Things get hot and our Jedi demonstrate their lightsaber wielding powers and introduce the “force push” which knocks things down (for good?). They also run pretty fast, in a flash, actually. Their jumping skills are quite extraordinary too. Eventually they make their way down to the planet and get caught in a stampede of wildlife escaping the war machine deployment. Enter Jar-Jar Binks. Way back in Episode VI, there was a plan for the moon of Endor to be populated by Wookies who would make true Han Solo’s old promise about pulling people’s arms off when angry. Instead, we got Ewoks, which seemed inspired by marketing more than by plot necessity. They really haven’t stood up well to the test of time despite getting their own movie. Why, oh, why do we get another corny character which seems to have been created to charm kids but has only served to cause face-palms and wrinkle-inducing winces? He is a Gungun and speaks with a dialect which was probably intended to be a charming variation of the Jamaican Patois, but instead comes off as grating to the ear in the extreme. Neeson and McGregor seem to have all the light stolen from their eyes when Jar-Jar is around. Everyone does, actually, even his own people.

Events bring new characters into the foreground, Queen Amidala (Natalie Portman most of the time, I think?), adorned in a different garment and makeup every six or seven minutes. These are almost all lovely from Japanese kimonos seemingly from the Heian period to veiled numbers befitting a Sui Dynasty Empress to fluffy hoop skirts right out of a Tim Burton film (Helena Bonham Carter would be wearing it, I think). The Queen is in her teens and elected by the people. Talk about a Constitutional Democracy. Her protector, Captain Panaka (Hugh Quarshie) is a cool guy with a no-nonsense attitude and shrewd attention to strategy. He seems destined for Han Solo or Lando Calrissian status but alas, he is underused. He seems to be the only genuine character we’ve met aside from the Queen and her handmaiden Padme (Natalie Portman). Further events bring all to Tatooine where they are hard pressed to find parts to repair their vehicle. Along the way, we meet none other than R2-D2 (Kenny Baker), the iconic little astromech droid synonymous with Star Wars. Imagine, he was sitting in a Nubian cruiser waiting to have his fellow droids all blasted away before his eye and claim his fame. My heartstrings were tugged at seeing him again.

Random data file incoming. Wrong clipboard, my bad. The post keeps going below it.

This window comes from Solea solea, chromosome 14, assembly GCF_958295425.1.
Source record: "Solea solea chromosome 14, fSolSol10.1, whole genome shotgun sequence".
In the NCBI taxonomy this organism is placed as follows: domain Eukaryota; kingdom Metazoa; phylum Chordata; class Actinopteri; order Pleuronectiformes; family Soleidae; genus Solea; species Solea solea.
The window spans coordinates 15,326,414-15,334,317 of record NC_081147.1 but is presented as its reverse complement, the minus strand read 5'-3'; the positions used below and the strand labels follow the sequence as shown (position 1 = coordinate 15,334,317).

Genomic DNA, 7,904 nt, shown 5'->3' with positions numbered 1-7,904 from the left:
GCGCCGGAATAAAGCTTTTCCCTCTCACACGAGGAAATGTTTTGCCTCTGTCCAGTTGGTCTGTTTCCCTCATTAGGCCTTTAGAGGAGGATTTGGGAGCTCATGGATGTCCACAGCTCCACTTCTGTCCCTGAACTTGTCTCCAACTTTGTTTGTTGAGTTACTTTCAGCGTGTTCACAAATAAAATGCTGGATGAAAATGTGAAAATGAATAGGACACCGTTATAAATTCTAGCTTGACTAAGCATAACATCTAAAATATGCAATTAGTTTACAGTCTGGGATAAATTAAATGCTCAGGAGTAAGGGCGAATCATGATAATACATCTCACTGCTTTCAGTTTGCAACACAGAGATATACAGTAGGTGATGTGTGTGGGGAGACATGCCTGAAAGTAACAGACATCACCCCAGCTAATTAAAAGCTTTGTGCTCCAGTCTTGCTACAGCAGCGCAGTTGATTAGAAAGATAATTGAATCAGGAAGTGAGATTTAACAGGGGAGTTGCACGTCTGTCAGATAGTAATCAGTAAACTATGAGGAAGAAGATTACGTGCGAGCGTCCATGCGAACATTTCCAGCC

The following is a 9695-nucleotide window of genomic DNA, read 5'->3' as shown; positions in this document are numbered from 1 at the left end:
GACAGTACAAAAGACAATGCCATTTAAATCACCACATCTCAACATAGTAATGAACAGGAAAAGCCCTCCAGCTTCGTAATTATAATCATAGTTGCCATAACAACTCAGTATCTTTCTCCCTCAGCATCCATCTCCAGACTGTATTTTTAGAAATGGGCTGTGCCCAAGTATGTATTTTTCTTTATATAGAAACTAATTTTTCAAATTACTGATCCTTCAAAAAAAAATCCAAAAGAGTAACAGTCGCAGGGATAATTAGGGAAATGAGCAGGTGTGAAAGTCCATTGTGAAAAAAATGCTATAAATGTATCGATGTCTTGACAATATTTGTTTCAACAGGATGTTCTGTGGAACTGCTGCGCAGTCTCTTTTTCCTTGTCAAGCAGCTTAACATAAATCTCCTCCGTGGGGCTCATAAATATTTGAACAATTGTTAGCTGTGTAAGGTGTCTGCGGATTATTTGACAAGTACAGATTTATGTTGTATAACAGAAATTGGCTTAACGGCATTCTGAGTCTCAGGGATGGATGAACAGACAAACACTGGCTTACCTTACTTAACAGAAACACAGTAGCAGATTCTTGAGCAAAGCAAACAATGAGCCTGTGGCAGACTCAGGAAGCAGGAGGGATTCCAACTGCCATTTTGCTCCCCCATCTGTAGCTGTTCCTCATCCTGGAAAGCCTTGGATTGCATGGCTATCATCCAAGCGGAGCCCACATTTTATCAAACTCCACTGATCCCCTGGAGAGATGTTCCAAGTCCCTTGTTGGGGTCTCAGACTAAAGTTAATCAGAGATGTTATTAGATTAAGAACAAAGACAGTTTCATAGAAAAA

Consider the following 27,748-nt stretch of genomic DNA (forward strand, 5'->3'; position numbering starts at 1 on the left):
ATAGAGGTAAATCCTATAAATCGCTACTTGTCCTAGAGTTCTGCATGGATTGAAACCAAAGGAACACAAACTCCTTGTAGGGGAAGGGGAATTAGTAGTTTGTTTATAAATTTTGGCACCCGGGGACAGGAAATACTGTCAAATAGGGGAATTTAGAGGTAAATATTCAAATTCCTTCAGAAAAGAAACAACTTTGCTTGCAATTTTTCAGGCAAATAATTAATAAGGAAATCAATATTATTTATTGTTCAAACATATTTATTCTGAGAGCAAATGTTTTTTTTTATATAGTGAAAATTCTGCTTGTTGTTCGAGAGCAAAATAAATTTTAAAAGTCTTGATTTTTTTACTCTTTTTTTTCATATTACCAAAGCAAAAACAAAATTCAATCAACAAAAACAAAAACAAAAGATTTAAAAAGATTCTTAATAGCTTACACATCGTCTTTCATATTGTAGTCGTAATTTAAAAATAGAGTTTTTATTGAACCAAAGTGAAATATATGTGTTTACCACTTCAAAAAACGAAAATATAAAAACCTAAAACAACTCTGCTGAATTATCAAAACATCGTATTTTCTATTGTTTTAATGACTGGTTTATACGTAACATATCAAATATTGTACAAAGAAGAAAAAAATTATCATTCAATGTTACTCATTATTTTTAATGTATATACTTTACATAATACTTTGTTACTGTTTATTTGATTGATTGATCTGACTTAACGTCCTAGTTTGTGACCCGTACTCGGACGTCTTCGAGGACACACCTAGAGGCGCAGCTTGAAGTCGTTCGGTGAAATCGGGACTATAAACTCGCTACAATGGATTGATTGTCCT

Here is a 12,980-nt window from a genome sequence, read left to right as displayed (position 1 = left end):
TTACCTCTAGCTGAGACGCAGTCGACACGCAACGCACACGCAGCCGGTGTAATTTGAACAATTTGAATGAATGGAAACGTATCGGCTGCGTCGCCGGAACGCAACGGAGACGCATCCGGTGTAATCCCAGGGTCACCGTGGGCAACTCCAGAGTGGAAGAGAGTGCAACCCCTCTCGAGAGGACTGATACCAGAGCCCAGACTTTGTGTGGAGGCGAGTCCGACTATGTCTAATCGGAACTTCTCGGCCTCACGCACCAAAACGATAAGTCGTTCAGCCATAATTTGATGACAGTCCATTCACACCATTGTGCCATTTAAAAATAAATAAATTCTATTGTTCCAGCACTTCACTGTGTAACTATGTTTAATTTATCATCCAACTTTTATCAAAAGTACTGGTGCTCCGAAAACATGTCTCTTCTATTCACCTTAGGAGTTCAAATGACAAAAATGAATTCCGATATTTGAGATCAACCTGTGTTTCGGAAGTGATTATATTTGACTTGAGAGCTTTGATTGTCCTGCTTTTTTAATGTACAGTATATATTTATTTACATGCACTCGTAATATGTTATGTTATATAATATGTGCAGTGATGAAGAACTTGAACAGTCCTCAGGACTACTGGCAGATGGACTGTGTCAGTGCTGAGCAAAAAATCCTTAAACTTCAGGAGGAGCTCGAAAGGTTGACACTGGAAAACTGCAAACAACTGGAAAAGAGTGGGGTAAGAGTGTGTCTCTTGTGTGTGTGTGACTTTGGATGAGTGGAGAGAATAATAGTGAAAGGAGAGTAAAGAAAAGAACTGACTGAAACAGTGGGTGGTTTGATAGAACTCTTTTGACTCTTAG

On Tatooine, we meet Watto (voiced by Andy Secombe), a Toydarian junk dealer and happy owner of two slaves, the Skywalker family Shmi and Anakin. He’s more of what we were looking for in a Star Wars movie, cut from the same cloth as Greedo, and our favorite Corellian smuggler. He flits around on little wings and snarls like Danny DeVito as the Penguin. It’s nice to have an absolute bastard on board after all the pussy-footing and pandering to kids brought on by the Gungun-Who-Must-Not-Be-Named.